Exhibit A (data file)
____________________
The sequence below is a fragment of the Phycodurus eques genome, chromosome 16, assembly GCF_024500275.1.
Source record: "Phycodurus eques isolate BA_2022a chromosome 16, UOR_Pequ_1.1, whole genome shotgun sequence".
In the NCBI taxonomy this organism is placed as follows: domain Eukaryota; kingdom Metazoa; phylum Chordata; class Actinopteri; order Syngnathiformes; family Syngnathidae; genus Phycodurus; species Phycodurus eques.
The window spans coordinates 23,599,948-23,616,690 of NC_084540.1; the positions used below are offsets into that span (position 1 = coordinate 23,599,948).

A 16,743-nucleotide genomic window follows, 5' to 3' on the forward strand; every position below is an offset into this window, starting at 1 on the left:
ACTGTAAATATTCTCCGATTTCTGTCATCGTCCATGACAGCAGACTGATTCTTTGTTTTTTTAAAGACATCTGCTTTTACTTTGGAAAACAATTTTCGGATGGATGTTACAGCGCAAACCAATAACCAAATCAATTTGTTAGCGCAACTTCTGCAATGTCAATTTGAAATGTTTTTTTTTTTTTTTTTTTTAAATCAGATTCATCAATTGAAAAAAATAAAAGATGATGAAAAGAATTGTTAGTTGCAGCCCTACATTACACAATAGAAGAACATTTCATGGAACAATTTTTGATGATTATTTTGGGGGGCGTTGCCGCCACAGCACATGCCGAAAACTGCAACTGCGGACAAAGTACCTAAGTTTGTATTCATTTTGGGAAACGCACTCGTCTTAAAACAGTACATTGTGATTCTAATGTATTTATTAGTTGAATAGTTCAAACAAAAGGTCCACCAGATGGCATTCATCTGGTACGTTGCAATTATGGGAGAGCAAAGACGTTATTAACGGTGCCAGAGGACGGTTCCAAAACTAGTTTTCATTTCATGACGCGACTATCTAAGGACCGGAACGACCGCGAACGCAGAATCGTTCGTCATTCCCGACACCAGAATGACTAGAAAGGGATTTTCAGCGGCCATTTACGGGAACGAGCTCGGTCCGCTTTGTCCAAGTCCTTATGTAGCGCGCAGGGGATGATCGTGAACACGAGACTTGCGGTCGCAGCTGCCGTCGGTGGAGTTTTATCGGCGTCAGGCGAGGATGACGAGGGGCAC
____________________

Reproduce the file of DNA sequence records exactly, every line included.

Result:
The sequence below is a fragment of the Phycodurus eques genome, chromosome 16, assembly GCF_024500275.1.
Source record: "Phycodurus eques isolate BA_2022a chromosome 16, UOR_Pequ_1.1, whole genome shotgun sequence".
In the NCBI taxonomy this organism is placed as follows: domain Eukaryota; kingdom Metazoa; phylum Chordata; class Actinopteri; order Syngnathiformes; family Syngnathidae; genus Phycodurus; species Phycodurus eques.
The window spans coordinates 23,599,948-23,616,690 of NC_084540.1; the positions used below are offsets into that span (position 1 = coordinate 23,599,948).

A 16,743-nucleotide genomic window follows, 5' to 3' on the forward strand; every position below is an offset into this window, starting at 1 on the left:
ACTGTAAATATTCTCCGATTTCTGTCATCGTCCATGACAGCAGACTGATTCTTTGTTTTTTTAAAGACATCTGCTTTTACTTTGGAAAACAATTTTCGGATGGATGTTACAGCGCAAACCAATAACCAAATCAATTTGTTAGCGCAACTTCTGCAATGTCAATTTGAAATGTTTTTTTTTTTTTTTTTTTTAAATCAGATTCATCAATTGAAAAAAATAAAAGATGATGAAAAGAATTGTTAGTTGCAGCCCTACATTACACAATAGAAGAACATTTCATGGAACAATTTTTGATGATTATTTTGGGGGGCGTTGCCGCCACAGCACATGCCGAAAACTGCAACTGCGGACAAAGTACCTAAGTTTGTATTCATTTTGGGAAACGCACTCGTCTTAAAACAGTACATTGTGATTCTAATGTATTTATTAGTTGAATAGTTCAAACAAAAGGTCCACCAGATGGCATTCATCTGGTACGTTGCAATTATGGGAGAGCAAAGACGTTATTAACGGTGCCAGAGGACGGTTCCAAAACTAGTTTTCATTTCATGACGCGACTATCTAAGGACCGGAACGACCGCGAACGCAGAATCGTTCGTCATTCCCGACACCAGAATGACTAGAAAGGGATTTTCAGCGGCCATTTACGGGAACGAGCTCGGTCCGCTTTGTCCAAGTCCTTATGTAGCGCGCAGGGGATGATCGTGAACACGAGACTTGCGGTCGCAGCTGCCGTCGGTGGAGTTTTATCGGCGTCAGGCGAGGATGACGAGGGGCAC